Sherman J. Alexie, Jr., was born in October 1966. A Spokane/Coeur d’Alene Indian, he grew up on the Spokane Indian Reservation in Wellpinit, WA, about 50 miles northwest of Spokane, WA. Alexie has published 18 books to date. Alexie is an award-winning and prolific author and occasional comedian. Much of his writing draws on his experiences as a modern Native American. Sherman’s best known works include The Lone Ranger and Tonto Fistfight in Heaven, Smoke Signals, and The Absolutely True Diary of a Part-Time Indian. He lives in Seattle, Washington.

 Let’s chat, Bookworms. You remember being a teenager, surely? Was there any activity made more appealing to you by the fact that your parents or other authority figures didn’t want you to do it? I’m curious, really, because I was really rather dull and my parents didn’t make any attempts to restrict my reading material…

*If you make a purchase through a link on this site, I will receive a small commission.*

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Dec 12

Flight by Sherman Alexie

Coming of Age, Time Travel, Young Adult Fiction 16

Howdy Bookworms,

Remember how I went on a crazy Cyber Monday shopping spree snapping up ALL THE DIGITAL BOOKS?! One of those books was Flight by Sherman Alexie, and holy cats, was it a doozie!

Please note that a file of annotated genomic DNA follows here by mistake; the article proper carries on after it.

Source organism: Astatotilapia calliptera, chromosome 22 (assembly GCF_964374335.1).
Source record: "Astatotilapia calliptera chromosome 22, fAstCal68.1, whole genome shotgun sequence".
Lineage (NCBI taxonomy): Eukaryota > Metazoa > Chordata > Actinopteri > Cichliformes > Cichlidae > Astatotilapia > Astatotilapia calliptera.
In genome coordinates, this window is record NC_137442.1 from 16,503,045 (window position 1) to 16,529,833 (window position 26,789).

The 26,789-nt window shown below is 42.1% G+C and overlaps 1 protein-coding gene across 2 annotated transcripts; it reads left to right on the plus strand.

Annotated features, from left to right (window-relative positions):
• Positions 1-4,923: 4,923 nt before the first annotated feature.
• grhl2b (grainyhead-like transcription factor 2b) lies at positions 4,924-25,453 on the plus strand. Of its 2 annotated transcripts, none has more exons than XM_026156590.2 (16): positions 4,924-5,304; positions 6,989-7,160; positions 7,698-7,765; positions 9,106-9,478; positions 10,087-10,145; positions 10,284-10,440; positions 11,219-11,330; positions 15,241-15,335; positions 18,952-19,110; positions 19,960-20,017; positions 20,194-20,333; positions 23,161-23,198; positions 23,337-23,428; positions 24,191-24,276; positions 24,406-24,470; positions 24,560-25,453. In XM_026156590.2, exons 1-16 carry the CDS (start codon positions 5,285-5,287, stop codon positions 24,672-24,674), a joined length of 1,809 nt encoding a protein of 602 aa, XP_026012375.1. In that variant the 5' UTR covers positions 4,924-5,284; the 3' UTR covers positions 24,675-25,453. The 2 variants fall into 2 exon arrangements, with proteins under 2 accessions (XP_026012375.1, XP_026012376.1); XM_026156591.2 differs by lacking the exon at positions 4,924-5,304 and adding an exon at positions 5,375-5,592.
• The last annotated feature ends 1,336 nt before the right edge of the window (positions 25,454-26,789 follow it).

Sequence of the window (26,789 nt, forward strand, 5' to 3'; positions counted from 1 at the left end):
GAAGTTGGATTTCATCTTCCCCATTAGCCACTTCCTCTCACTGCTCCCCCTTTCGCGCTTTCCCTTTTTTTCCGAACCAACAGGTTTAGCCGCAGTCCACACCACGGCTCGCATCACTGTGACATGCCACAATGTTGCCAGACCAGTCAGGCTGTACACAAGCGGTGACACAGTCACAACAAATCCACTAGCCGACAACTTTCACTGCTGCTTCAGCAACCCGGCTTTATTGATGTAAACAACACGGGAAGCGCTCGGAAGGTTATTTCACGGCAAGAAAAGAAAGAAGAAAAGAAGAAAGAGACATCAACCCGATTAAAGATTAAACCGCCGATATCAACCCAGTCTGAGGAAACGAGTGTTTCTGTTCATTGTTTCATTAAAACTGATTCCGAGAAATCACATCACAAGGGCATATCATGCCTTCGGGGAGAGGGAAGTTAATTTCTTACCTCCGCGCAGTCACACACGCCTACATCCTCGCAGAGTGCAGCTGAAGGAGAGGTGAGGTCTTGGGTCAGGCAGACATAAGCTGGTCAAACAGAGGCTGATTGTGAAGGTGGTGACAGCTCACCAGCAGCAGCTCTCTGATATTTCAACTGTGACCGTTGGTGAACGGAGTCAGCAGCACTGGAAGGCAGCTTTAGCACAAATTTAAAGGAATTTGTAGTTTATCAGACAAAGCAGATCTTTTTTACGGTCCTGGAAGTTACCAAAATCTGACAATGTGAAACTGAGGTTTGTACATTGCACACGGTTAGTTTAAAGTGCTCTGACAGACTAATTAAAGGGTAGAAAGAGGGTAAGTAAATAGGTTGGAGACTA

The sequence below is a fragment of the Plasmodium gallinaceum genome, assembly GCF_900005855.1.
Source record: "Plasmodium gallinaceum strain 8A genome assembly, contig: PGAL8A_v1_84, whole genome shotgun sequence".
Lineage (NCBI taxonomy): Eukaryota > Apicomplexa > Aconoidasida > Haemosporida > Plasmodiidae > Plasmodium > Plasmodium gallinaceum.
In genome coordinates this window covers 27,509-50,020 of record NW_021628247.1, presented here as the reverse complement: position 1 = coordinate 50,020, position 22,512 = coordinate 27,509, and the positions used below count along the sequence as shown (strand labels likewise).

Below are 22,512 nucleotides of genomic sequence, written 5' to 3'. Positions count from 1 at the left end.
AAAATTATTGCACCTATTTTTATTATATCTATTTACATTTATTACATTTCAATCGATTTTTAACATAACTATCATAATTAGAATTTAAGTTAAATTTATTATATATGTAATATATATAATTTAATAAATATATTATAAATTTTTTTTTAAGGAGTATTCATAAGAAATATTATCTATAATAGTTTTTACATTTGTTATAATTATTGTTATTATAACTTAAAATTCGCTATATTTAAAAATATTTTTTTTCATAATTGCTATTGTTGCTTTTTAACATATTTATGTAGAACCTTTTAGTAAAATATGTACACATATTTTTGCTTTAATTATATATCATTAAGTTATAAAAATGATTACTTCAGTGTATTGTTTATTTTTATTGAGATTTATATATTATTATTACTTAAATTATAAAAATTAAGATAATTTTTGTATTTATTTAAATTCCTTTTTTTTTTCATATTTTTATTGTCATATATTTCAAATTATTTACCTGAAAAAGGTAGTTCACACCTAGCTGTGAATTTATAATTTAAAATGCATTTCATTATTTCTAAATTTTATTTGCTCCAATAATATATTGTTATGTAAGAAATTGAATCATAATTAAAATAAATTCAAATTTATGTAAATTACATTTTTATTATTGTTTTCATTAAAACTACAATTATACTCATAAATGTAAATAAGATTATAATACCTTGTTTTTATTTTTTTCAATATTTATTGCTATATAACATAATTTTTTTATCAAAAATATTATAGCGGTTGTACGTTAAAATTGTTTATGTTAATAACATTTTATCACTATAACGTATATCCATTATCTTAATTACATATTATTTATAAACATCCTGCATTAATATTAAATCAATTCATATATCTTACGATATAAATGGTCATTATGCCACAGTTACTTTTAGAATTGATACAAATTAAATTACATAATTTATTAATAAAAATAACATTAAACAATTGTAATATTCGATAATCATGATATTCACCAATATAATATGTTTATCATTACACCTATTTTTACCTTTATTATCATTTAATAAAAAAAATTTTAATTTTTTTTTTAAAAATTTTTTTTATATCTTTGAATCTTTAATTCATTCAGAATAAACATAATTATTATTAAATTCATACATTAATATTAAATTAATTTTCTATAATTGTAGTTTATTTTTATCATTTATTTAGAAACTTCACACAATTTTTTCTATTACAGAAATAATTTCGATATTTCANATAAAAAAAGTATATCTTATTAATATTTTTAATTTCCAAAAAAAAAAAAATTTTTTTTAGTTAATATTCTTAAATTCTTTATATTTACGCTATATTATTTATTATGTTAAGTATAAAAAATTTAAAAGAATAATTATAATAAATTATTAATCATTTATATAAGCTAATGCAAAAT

flightAlright, so there’s this kid who calls himself “Zits,” right? Poor guy is 14, in foster care, and suffers from a severe case of acne. He is half Native American, his father is an absent alcoholic, and his mother died of breast cancer when he was 6. Zits has been stuck in the system and wreaking havoc on the Seattle area for years. When we meet Zits, he’s in a foster home of the “we want the monthly stipend” variety. Instead of playing nice in his new surroundings, Zits goes out and gets himself arrested.

The way he sees it, jail is preferable to yet another crappy foster home. On this particular journey to the slammer, Zits meets up with another juvenile delinquent calling himself “Justice.” Justice seems like he’s got his life in order (at least from Zits’ perspective) and they team up. Only Justice? That guy’s got some ISSUES. He manages to convince Zits that they need to start a revolution… A revolution that will be kicked off by Zits shooting up a bank.

Zits is in the midst of his murderous rampage. He perceives that he’s been shot in the head, but instead of dying, he is taken on a Quantum Leap style journey through time and space. (I KNOW!) It sounds crazy, and it is pretty crazy, but it was SO GOOD! You know I’m a sucker for time travel, and jumping into someone else’s body? Well, that just turns things up to eleven! Seriously y’all. Never once has (what I assume to be) Proactiv made me cry. Until today. Wowza.

If you could jump into someone else’s consciousness, whose brain would you want to get inside? You’ve got all of history to pick from, Bookworms. Let’s hear it!

*If you buy a copy of Flight from a link on this site, I make a few cents. Let’s face it. Cents/Sense is something I could use more of. ALSO, did you enter my giveaway yesterday? Take a little scroll down. Free book!*